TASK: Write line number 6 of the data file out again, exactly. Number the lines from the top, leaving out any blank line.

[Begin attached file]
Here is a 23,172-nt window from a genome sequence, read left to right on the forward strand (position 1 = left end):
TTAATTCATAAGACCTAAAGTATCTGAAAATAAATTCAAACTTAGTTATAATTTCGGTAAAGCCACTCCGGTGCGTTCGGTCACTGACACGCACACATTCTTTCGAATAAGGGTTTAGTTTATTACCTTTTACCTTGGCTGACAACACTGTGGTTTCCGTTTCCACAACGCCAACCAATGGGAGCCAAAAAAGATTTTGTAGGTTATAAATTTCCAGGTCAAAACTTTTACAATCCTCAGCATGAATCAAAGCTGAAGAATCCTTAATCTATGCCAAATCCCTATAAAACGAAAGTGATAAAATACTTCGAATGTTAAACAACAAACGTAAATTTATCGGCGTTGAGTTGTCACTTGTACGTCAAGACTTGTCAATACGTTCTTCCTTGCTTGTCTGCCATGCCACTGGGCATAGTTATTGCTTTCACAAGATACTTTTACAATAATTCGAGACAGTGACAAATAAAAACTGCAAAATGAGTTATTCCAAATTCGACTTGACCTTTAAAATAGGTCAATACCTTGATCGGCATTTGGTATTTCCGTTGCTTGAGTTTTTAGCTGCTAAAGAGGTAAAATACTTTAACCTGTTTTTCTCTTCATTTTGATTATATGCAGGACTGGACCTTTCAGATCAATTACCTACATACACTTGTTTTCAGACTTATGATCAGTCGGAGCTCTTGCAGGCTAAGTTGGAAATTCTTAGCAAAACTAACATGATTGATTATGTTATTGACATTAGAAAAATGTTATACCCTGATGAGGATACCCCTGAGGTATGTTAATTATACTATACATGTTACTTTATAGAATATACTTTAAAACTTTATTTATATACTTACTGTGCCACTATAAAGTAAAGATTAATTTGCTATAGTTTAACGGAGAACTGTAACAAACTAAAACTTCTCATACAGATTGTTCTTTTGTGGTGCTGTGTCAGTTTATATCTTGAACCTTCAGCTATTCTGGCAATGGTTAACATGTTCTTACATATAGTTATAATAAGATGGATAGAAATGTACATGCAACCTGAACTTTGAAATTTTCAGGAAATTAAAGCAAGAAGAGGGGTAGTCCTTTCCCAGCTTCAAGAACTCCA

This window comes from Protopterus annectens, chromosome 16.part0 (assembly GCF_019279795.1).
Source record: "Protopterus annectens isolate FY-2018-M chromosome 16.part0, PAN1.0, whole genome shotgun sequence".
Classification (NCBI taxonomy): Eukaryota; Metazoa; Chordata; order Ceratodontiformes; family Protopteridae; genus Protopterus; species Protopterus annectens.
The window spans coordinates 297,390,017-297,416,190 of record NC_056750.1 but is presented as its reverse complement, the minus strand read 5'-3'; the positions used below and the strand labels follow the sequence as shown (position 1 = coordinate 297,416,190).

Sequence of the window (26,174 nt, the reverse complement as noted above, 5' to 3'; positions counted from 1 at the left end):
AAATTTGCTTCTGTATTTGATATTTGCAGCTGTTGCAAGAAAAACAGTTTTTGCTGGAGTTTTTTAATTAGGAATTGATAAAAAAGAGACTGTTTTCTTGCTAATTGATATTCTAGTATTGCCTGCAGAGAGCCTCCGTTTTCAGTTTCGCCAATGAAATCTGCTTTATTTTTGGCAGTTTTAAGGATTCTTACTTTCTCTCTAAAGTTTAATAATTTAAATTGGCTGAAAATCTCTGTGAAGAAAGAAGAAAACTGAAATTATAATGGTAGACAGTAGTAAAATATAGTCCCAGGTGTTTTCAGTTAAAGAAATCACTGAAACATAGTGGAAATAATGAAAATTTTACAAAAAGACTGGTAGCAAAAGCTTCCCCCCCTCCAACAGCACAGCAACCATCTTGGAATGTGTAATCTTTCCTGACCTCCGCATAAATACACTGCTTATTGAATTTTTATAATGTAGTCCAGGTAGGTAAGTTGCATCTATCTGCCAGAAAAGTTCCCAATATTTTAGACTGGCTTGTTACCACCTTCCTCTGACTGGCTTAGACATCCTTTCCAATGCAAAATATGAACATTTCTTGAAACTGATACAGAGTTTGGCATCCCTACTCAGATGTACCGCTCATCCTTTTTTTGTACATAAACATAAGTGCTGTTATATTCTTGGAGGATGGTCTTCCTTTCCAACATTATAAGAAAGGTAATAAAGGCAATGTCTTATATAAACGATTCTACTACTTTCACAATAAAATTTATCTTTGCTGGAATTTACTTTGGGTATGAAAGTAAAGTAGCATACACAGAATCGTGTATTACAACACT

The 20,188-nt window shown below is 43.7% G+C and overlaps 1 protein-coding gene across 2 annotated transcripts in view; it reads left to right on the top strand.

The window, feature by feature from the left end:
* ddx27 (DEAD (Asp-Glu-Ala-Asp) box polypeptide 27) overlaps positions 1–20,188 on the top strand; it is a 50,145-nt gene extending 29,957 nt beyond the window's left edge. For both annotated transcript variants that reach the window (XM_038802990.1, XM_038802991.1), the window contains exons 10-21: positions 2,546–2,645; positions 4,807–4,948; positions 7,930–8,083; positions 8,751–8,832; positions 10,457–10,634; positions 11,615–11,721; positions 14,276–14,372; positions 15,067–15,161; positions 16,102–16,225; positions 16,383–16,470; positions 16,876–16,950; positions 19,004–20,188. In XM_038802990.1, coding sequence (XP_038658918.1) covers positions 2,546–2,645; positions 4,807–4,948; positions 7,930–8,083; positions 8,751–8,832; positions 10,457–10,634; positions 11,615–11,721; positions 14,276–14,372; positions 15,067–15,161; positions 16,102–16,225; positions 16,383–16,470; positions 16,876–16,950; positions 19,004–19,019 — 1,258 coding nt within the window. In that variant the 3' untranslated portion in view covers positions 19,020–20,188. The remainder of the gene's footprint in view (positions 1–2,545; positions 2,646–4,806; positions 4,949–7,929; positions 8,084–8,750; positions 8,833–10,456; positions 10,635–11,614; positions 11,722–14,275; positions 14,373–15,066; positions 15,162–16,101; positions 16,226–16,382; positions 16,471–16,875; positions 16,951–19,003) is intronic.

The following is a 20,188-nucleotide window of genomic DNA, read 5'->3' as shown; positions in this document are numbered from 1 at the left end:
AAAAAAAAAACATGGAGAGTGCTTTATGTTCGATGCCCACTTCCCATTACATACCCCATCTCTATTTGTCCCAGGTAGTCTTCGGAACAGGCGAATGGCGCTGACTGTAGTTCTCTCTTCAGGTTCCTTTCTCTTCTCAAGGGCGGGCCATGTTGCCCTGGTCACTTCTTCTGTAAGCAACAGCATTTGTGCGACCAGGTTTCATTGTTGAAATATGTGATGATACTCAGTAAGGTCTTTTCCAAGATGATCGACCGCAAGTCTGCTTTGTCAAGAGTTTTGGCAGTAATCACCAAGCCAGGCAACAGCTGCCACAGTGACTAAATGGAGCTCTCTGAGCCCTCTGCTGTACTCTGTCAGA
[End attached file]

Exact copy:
The window spans coordinates 297,390,017-297,416,190 of record NC_056750.1 but is presented as its reverse complement, the minus strand read 5'-3'; the positions used below and the strand labels follow the sequence as shown (position 1 = coordinate 297,416,190).